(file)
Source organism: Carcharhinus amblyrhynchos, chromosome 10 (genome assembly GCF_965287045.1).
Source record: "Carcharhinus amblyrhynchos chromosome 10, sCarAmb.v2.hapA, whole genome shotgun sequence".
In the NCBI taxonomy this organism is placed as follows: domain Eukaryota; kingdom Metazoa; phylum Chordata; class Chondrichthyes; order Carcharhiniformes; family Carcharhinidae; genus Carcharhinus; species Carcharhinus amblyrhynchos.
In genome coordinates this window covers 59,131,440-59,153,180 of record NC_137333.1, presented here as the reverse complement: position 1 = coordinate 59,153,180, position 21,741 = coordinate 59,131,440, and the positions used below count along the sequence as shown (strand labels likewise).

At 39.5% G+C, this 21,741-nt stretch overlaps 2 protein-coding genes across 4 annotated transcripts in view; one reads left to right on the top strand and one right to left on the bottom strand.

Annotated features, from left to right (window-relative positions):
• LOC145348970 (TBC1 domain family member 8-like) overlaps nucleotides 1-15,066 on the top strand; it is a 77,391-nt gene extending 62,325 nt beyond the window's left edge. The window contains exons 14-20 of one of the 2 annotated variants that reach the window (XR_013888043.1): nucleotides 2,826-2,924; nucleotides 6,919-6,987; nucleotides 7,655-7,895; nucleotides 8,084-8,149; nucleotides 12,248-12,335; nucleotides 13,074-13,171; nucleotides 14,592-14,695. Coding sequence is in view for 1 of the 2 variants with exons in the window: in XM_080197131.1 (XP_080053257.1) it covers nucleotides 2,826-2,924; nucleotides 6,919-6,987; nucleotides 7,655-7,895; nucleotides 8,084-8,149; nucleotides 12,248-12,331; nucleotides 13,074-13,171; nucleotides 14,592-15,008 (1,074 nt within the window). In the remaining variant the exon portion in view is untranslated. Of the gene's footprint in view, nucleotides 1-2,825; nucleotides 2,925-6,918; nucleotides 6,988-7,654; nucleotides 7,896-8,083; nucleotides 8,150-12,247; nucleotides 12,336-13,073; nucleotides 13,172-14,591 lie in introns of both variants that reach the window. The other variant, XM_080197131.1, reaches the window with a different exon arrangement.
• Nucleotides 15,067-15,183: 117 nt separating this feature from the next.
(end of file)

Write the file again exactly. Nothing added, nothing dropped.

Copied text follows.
Source organism: Carcharhinus amblyrhynchos, chromosome 10 (genome assembly GCF_965287045.1).
Source record: "Carcharhinus amblyrhynchos chromosome 10, sCarAmb.v2.hapA, whole genome shotgun sequence".
In the NCBI taxonomy this organism is placed as follows: domain Eukaryota; kingdom Metazoa; phylum Chordata; class Chondrichthyes; order Carcharhiniformes; family Carcharhinidae; genus Carcharhinus; species Carcharhinus amblyrhynchos.
In genome coordinates this window covers 59,131,440-59,153,180 of record NC_137333.1, presented here as the reverse complement: position 1 = coordinate 59,153,180, position 21,741 = coordinate 59,131,440, and the positions used below count along the sequence as shown (strand labels likewise).

At 39.5% G+C, this 21,741-nt stretch overlaps 2 protein-coding genes across 4 annotated transcripts in view; one reads left to right on the top strand and one right to left on the bottom strand.

Annotated features, from left to right (window-relative positions):
• LOC145348970 (TBC1 domain family member 8-like) overlaps nucleotides 1-15,066 on the top strand; it is a 77,391-nt gene extending 62,325 nt beyond the window's left edge. The window contains exons 14-20 of one of the 2 annotated variants that reach the window (XR_013888043.1): nucleotides 2,826-2,924; nucleotides 6,919-6,987; nucleotides 7,655-7,895; nucleotides 8,084-8,149; nucleotides 12,248-12,335; nucleotides 13,074-13,171; nucleotides 14,592-14,695. Coding sequence is in view for 1 of the 2 variants with exons in the window: in XM_080197131.1 (XP_080053257.1) it covers nucleotides 2,826-2,924; nucleotides 6,919-6,987; nucleotides 7,655-7,895; nucleotides 8,084-8,149; nucleotides 12,248-12,331; nucleotides 13,074-13,171; nucleotides 14,592-15,008 (1,074 nt within the window). In the remaining variant the exon portion in view is untranslated. Of the gene's footprint in view, nucleotides 1-2,825; nucleotides 2,925-6,918; nucleotides 6,988-7,654; nucleotides 7,896-8,083; nucleotides 8,150-12,247; nucleotides 12,336-13,073; nucleotides 13,172-14,591 lie in introns of both variants that reach the window. The other variant, XM_080197131.1, reaches the window with a different exon arrangement.
• Nucleotides 15,067-15,183: 117 nt separating this feature from the next.